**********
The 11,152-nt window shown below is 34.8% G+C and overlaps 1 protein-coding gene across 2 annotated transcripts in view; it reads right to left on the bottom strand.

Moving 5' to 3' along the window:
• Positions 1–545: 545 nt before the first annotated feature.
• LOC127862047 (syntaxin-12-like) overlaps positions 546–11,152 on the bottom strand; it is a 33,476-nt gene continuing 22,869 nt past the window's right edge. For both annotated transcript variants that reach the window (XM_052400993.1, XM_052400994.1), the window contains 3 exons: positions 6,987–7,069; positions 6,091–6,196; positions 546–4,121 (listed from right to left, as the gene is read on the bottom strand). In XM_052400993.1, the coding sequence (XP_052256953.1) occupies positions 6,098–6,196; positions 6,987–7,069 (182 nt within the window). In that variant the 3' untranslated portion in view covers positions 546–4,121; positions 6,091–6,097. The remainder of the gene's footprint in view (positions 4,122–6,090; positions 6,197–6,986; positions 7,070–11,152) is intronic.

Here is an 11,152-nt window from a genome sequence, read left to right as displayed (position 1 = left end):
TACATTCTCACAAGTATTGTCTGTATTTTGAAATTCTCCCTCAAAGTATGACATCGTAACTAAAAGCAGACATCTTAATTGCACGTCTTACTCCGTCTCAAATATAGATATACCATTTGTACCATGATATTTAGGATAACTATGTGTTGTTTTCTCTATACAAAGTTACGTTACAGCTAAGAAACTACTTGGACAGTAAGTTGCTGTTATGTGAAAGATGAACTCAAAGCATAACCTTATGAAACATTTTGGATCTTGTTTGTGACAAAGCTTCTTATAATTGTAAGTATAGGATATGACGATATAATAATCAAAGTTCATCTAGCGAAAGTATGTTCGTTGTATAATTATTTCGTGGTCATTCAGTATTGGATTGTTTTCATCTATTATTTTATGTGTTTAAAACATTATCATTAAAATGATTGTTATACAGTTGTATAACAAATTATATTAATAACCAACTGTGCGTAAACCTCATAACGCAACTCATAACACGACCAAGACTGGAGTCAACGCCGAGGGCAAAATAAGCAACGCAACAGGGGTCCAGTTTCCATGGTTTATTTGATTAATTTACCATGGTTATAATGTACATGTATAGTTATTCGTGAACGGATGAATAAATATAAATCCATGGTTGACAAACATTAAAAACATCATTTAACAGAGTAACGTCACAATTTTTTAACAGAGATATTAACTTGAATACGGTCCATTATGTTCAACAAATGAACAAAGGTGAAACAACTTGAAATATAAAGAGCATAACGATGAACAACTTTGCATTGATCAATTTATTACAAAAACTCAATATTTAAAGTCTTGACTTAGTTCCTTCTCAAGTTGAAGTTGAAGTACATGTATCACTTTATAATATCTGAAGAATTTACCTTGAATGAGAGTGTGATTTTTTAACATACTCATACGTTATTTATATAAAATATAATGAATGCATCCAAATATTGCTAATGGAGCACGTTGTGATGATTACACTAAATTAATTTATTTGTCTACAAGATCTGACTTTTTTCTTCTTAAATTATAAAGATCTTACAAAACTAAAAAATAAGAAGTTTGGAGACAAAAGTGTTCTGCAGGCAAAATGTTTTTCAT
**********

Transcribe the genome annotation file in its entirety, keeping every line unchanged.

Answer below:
The 11,152-nt window shown below is 34.8% G+C and overlaps 1 protein-coding gene across 2 annotated transcripts in view; it reads right to left on the bottom strand.

Moving 5' to 3' along the window:
• Positions 1–545: 545 nt before the first annotated feature.
• LOC127862047 (syntaxin-12-like) overlaps positions 546–11,152 on the bottom strand; it is a 33,476-nt gene continuing 22,869 nt past the window's right edge. For both annotated transcript variants that reach the window (XM_052400993.1, XM_052400994.1), the window contains 3 exons: positions 6,987–7,069; positions 6,091–6,196; positions 546–4,121 (listed from right to left, as the gene is read on the bottom strand). In XM_052400993.1, the coding sequence (XP_052256953.1) occupies positions 6,098–6,196; positions 6,987–7,069 (182 nt within the window). In that variant the 3' untranslated portion in view covers positions 546–4,121; positions 6,091–6,097. The remainder of the gene's footprint in view (positions 4,122–6,090; positions 6,197–6,986; positions 7,070–11,152) is intronic.

Here is an 11,152-nt window from a genome sequence, read left to right as displayed (position 1 = left end):
TACATTCTCACAAGTATTGTCTGTATTTTGAAATTCTCCCTCAAAGTATGACATCGTAACTAAAAGCAGACATCTTAATTGCACGTCTTACTCCGTCTCAAATATAGATATACCATTTGTACCATGATATTTAGGATAACTATGTGTTGTTTTCTCTATACAAAGTTACGTTACAGCTAAGAAACTACTTGGACAGTAAGTTGCTGTTATGTGAAAGATGAACTCAAAGCATAACCTTATGAAACATTTTGGATCTTGTTTGTGACAAAGCTTCTTATAATTGTAAGTATAGGATATGACGATATAATAATCAAAGTTCATCTAGCGAAAGTATGTTCGTTGTATAATTATTTCGTGGTCATTCAGTATTGGATTGTTTTCATCTATTATTTTATGTGTTTAAAACATTATCATTAAAATGATTGTTATACAGTTGTATAACAAATTATATTAATAACCAACTGTGCGTAAACCTCATAACGCAACTCATAACACGACCAAGACTGGAGTCAACGCCGAGGGCAAAATAAGCAACGCAACAGGGGTCCAGTTTCCATGGTTTATTTGATTAATTTACCATGGTTATAATGTACATGTATAGTTATTCGTGAACGGATGAATAAATATAAATCCATGGTTGACAAACATTAAAAACATCATTTAACAGAGTAACGTCACAATTTTTTAACAGAGATATTAACTTGAATACGGTCCATTATGTTCAACAAATGAACAAAGGTGAAACAACTTGAAATATAAAGAGCATAACGATGAACAACTTTGCATTGATCAATTTATTACAAAAACTCAATATTTAAAGTCTTGACTTAGTTCCTTCTCAAGTTGAAGTTGAAGTACATGTATCACTTTATAATATCTGAAGAATTTACCTTGAATGAGAGTGTGATTTTTTAACATACTCATACGTTATTTATATAAAATATAATGAATGCATCCAAATATTGCTAATGGAGCACGTTGTGATGATTACACTAAATTAATTTATTTGTCTACAAGATCTGACTTTTTTCTTCTTAAATTATAAAGATCTTACAAAACTAAAAAATAAGAAGTTTGGAGACAAAAGTGTTCTGCAGGCAAAATGTTTTTCAT